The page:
What is elder abuse? an all-inclusive term representing all types ofmistreatment or abusive behavior towardolder adults (Wolf, 2000, p.7) further defined as acts of commission(intentional behavior) and omission (failure toact) self-neglect is the most common form of elderabuse and the most difficult to detect andtreat (Levine, 2003 and Reynolds Welfel et al., 2000)
Types of Abuse Physical Psychological Sexual Material Violation of Rights Medical Abandonment Neglect Self-neglect
Forms of AbusePhysical - hitting, pushing, slapping, punching,restraining, pinching, force-feeding, physicalrestraintPsychological - verbal aggression, intimidation,threats, humiliationSexual - any kind of non-consensual sexualcontact
Forms of Abuse (continued)Material - theft of cash or personal property,forced contracts, misuse of income or otherfinancial resourcesViolation of Rights - deprivation of anyinalienable right such as voting, assembly,speech, privacy, personal libertyMedical - withholding medication orovermedicating
Forms of Abuse (continued)Abandonment - desertion of an elderly person forwhom one has agreed to care for, “dumping” acognitively impaired elder at an emergencyroom with no identificationNeglect - failure to provide necessary physical ormental care of an elderly personSelf-neglect - behavior that threatens one’s ownhealth or safety
Indications of AbusePhysical - multiple fractures or bruises at variousstages of healing, burns, patterned injuries,patchy hair loss, frequent visits to ER, delay inseeking medical treatment for injuriesPsychological - withdrawn behavior, wasting orfailure to thrive, depressionSexual - genital injury, vaginal or rectal bleeding,bruises, chipped teeth, sexually transmitteddisease or infestations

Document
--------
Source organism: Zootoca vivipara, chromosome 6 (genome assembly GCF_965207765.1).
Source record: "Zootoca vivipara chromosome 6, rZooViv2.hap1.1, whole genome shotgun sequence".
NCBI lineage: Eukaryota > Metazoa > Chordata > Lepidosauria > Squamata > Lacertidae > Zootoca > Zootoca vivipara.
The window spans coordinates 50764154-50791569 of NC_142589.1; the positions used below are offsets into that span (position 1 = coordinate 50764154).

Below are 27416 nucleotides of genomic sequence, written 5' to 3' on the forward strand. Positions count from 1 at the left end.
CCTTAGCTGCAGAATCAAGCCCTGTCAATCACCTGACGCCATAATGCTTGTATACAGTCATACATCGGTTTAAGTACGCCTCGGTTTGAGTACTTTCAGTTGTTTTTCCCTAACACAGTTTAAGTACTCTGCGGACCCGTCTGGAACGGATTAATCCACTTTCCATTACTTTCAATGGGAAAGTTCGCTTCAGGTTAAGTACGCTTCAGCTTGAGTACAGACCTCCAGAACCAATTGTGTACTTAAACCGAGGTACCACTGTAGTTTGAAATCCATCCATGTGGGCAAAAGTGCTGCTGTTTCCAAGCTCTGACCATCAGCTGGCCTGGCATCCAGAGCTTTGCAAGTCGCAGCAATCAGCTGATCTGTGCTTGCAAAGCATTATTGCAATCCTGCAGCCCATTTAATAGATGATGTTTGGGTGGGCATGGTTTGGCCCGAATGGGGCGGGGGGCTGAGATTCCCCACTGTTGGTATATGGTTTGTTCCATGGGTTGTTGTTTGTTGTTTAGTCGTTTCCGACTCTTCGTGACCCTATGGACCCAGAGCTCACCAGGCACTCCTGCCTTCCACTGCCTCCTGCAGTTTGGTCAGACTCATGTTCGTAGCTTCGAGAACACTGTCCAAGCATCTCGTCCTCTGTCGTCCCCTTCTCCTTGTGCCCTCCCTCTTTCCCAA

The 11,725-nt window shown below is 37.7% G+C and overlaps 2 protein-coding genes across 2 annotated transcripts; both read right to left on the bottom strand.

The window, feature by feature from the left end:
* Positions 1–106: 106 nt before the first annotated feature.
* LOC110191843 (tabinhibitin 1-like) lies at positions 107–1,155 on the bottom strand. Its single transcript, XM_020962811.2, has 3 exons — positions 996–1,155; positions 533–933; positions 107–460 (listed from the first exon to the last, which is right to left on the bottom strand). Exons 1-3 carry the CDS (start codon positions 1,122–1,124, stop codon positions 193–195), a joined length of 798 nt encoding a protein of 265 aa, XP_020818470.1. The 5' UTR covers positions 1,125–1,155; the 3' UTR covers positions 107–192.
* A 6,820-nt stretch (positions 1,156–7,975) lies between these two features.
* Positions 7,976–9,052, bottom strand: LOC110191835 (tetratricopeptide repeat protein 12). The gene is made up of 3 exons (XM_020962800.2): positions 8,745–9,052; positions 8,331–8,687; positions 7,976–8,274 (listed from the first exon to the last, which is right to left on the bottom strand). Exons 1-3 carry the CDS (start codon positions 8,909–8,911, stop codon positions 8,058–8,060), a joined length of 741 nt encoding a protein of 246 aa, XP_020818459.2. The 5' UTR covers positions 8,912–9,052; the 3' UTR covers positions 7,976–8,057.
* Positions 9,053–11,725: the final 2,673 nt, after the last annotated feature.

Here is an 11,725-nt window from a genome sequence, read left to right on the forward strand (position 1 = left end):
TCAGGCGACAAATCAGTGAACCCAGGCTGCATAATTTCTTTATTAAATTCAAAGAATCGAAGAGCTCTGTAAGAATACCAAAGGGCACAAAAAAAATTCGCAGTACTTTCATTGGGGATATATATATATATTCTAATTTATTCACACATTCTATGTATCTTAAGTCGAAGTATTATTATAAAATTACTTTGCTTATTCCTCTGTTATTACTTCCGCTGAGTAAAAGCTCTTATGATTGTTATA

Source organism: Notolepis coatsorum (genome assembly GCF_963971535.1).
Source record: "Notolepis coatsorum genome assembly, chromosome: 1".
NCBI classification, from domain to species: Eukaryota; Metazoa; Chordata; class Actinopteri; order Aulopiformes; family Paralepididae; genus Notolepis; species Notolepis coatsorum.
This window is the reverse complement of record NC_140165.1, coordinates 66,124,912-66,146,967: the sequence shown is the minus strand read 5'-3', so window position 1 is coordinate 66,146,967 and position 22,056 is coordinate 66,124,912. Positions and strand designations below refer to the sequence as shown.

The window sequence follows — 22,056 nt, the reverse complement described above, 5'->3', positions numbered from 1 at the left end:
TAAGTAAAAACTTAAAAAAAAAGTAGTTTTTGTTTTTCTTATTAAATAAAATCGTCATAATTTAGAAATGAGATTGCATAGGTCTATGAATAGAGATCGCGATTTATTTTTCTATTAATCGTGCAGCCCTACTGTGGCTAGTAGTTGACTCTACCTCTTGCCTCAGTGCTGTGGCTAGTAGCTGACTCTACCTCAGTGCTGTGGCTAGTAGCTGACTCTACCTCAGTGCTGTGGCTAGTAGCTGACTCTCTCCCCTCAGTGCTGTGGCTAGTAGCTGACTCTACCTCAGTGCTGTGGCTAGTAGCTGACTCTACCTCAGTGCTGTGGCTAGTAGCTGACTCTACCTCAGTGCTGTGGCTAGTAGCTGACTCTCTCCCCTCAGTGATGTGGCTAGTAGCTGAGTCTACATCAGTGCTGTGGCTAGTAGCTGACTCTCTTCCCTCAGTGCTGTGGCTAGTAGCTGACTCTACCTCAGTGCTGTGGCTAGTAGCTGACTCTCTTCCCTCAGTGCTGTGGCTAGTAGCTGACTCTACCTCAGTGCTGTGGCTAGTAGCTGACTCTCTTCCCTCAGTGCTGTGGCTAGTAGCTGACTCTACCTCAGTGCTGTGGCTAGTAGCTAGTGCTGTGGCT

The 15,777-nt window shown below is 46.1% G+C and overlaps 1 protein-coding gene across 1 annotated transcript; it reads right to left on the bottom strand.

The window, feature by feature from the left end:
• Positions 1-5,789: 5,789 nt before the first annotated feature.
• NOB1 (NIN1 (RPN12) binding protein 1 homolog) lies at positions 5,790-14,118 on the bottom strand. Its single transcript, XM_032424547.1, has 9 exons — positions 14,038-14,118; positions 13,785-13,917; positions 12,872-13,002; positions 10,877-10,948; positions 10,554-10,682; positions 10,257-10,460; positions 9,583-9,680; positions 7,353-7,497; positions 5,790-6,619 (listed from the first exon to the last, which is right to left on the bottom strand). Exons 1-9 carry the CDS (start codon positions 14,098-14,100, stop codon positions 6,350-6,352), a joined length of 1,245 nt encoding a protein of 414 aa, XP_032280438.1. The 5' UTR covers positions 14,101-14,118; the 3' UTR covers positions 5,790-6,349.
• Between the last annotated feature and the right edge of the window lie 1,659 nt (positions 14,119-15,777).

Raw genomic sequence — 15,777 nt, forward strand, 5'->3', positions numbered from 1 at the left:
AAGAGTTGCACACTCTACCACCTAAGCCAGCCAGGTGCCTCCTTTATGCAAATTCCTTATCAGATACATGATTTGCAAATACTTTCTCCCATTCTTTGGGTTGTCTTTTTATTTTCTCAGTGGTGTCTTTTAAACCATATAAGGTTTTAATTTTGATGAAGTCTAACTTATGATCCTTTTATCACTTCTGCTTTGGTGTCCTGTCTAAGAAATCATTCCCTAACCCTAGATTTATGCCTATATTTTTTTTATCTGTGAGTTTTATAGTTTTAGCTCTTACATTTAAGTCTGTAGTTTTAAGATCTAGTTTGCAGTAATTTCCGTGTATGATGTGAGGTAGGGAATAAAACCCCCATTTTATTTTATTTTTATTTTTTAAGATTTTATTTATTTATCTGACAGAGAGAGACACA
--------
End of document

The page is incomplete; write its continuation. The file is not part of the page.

Indications of Abuse (continued)Material - unexplained loss of income, assets,possessions, not eating, missed utilitypaymentsViolation of Rights - isolation, failure to attendchurch services or community events as onedid previouslyMedical - no improvement in condition for whichone was prescribed medication, blood testsindicate greater or lower than expected levelsof medications, sleepiness, groggy
Indications of Abuse (continued)Abandonment - isolation, not seen outside home,disrepair or unkempt environment, missedmedical or other appointments orengagements, wandering, being leftsomewhere to fend for selfNeglect - uncared for appearance, inappropriateclothing, failure to thrive, lack of medical ordental care, isolationSelf-neglect – (similar to neglect)
Scope of the Problem estimates of the occurrence of elder abuse varywidely— due in part to the variability in thedefinitions used to measure and report abuse “mistreatment of adults, including abuse, neglect,and exploitation, affects more than 1.8 millionolder Americans” (Pavlik, Hyman, Festa, Bitondo, and Dyer,2001, p. 45) self-neglect accounts for one-third to one-half ofall abuse cases (Gray-Vickrey, 2000, 2004; Levine, 2003; Paris,2003)
Distribution of Abuse distribution of abuse according to sex wasreported by Wolf (2000) to be almost equallydivided between males and females Some studies indicate that females are moreoften victims of elder abuse (Bratteli2003, Pavlik et al.,2001) Patterns of abuse are similar among AfricanAmericans, Latinos, Caucasians, and Asians(Cavanaugh & Blanchard- Fields cited in Etaugh & Bridges, 2004)